Do Olympic athletes earn a lot of money?
With 2014 Olympics in full swing, everybody is talking about sports. While I’m not exactly an athletic person, I’ve always admired people who dedicate themselves to sports; especially if they get to the level of representing their country on the international scale - such as World championships and Olympic events.
At the same time being a huge financial nerd, I’ve always wondered if being an athlete pays anything. This is not exactly a regular job, isn’t it? You don’t work eight to five, you have to train a lot, you get to fly around the world, and quite often you’re asked to pee in a cup for drug testing. But do you make the big bucks?
You might want to get a real job
Just being an Olympic athlete doesn’t actually make you a lot of money. Olympic athletes do earn a small stipend ($200-$2,000), and many of your expenses are reimbursed such as travel, hotels, and training camps. Your clothes will also be provided by the official sponsor - Hudson Bay Company in Canada and Nike in United States. Also, being an athlete with higher risk of injury, you are provided a special health insurance that covers sport-related risks and injuries.
So, at first glance being an Olympic athlete isn’t the best way to get rich quick. In fact, you might want to hold on to your day job in order to pay the bills. Being an athlete is far from being cheap as you have to invest a lot of time into training, eat properly, and buy specialized equipment. But there’s more money in sports!
Medals = Money!
In 2007 Canadian government announced it will be rewarding Canadian athletes financially for earning medals at high-level events such as World championships and Olympic Games. Just for that reason Athlete Excellence Fund (AEF) has been established. Funding comes from government (federal and provincial) and corporate sponsors. In 2012 over two million dollars went into Athlete Excellence Fund to support training, research, and athletes’ compensation.
What you stand to earn by grabbing medals:
$20,000 - Olympic gold medal
$15,000 - Olympic silver medal
$10,000 - Olympic bronze medal
$5,000 - Top 5 position in World Championship.
Canada is not the only country to reward their Olympic athletes for earning medals. In fact, some countries offer much higher rewards for earning gold at Olympic Games. Some of the numbers are truly mind-boggling:
- Azerbaijan (
I’ll give you $5 if you know where this country is located the prize has been claimed by one of my awesome readers!) will pay $510,000 to their athletes if they bring home gold medal from Olympic Games in Sochi. Out of four athletes from Azerbaijan (have you found it yet?), none are expected to bring any medals though.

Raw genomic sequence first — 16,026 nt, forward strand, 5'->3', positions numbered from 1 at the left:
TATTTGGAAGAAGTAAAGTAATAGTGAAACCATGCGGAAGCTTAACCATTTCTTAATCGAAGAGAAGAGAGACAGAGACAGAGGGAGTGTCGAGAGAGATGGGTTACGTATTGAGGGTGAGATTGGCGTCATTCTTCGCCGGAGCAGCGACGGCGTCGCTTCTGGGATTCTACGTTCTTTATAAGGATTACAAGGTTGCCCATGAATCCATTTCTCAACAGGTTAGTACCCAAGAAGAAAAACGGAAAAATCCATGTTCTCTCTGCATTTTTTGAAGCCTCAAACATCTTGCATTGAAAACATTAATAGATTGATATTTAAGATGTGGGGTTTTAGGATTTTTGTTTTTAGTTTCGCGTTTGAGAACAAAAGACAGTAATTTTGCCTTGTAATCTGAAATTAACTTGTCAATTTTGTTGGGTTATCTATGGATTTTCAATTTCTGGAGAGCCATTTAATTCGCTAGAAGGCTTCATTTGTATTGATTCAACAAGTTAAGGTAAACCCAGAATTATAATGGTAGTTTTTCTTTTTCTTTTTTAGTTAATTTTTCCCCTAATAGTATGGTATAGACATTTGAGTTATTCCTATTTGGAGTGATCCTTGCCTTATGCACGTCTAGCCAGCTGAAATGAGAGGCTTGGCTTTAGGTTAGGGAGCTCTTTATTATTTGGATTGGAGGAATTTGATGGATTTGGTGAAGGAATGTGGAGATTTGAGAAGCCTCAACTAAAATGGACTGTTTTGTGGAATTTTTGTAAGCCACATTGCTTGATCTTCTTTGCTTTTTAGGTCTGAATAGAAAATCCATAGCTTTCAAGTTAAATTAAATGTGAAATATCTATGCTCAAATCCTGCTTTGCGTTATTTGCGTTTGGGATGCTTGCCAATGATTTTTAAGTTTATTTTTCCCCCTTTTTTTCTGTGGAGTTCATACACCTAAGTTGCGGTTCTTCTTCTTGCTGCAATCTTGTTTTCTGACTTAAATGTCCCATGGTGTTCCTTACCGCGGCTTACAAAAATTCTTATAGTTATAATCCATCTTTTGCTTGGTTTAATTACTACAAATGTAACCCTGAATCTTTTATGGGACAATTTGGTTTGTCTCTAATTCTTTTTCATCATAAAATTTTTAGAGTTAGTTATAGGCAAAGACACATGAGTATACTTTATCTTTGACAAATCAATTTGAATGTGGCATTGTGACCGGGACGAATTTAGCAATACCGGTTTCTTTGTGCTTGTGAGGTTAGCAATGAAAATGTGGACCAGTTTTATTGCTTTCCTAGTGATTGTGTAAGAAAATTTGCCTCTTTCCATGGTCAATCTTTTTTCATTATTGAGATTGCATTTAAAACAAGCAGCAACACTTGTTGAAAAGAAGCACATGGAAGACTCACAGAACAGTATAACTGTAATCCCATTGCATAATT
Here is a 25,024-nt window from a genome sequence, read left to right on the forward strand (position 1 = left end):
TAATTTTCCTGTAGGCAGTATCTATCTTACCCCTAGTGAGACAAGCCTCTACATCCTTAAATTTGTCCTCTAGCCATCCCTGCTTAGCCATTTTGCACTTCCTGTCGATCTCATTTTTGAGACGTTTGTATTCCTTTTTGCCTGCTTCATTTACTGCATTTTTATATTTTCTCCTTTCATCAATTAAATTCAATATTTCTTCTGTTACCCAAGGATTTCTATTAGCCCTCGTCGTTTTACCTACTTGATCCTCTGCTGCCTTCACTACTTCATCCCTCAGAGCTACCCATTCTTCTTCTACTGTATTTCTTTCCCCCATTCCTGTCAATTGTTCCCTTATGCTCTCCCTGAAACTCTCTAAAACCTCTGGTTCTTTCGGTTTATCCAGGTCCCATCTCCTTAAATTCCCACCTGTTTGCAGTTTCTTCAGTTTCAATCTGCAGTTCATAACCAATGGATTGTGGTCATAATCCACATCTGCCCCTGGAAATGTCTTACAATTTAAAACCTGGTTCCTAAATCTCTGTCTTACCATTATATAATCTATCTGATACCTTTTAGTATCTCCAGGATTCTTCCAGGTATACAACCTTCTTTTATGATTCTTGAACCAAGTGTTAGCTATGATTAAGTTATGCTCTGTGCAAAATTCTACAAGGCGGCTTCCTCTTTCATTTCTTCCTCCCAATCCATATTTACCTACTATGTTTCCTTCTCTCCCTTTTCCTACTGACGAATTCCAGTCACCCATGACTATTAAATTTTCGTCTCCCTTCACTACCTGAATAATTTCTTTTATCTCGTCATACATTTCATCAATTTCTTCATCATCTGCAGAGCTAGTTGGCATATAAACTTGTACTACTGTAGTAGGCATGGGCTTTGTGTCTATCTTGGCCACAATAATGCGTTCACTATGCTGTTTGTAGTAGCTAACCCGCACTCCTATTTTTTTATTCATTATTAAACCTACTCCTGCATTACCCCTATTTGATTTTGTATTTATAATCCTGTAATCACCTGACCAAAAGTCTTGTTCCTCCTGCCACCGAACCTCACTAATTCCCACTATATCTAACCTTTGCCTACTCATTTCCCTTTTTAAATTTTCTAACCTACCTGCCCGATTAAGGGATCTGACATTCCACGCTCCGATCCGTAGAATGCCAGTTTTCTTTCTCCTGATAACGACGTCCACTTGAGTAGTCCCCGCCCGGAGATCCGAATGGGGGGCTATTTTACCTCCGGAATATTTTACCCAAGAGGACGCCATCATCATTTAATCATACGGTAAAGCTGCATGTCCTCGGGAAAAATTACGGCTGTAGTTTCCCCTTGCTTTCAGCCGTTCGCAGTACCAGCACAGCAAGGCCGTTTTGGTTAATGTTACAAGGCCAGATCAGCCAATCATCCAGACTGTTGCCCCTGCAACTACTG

- Singapore was ready to pay $800,000 for gold medals in London Olympic Games. No gold medals were earned by their athletes that year.
- In United States, government pays $25,000 to gold winners, $15,000 to those who earn silver, and $10,000 for bronze.
- On top of monetary compensation, some countries offer luxury cars, apartments, and even supply of food to those who bring home medals.
- British Olympic athletes earn absolutely nothing for their medals, but winning has other benefits. From the moment any take gold medal, Royal Mail will begin designing a stamp bearing their image and deliver them to 500 post offices for sale the following day!
Where the big money is!
But the main source of income for athletes isn’t financial rewards for medals. Most of the money Olympic athletes earn come from corporate sponsorships. Larger companies such as Nike, Nokia, Adidas, Gatorade, and many others want consumers to associate their products with high performing athletes. To do this, they sponsor selected athletes and provide them with steady stream of income sometimes reaching millions of dollars. In return, sponsored athletes wear their brands at sporting events, appear on their advertising, and participate in corporate events.
Amount of money Olympic athletes earn from sponsorships can reach stratosphere but you must understand far from everybody can earn this. Most corporate sponsorships are much more modest.
Top ‘Olympic’ sponsorship earners (as of 2012):
1. Usain Bolt (Jamaica) - $20,000,000. Sponsors: Puma ($9m p.a), Visa, Gatorade, Nissan, Hublot, Virgin Media.
2. Kim Yuna (South Korea). - $9,000,000. Sponsors: Kookmin Bank, Nike, Korean Air, Hyundai.
3. Michael Phelps (USA). - $7,000,000. Sponsors: Speedo, Visa, Omega, and Under Armour.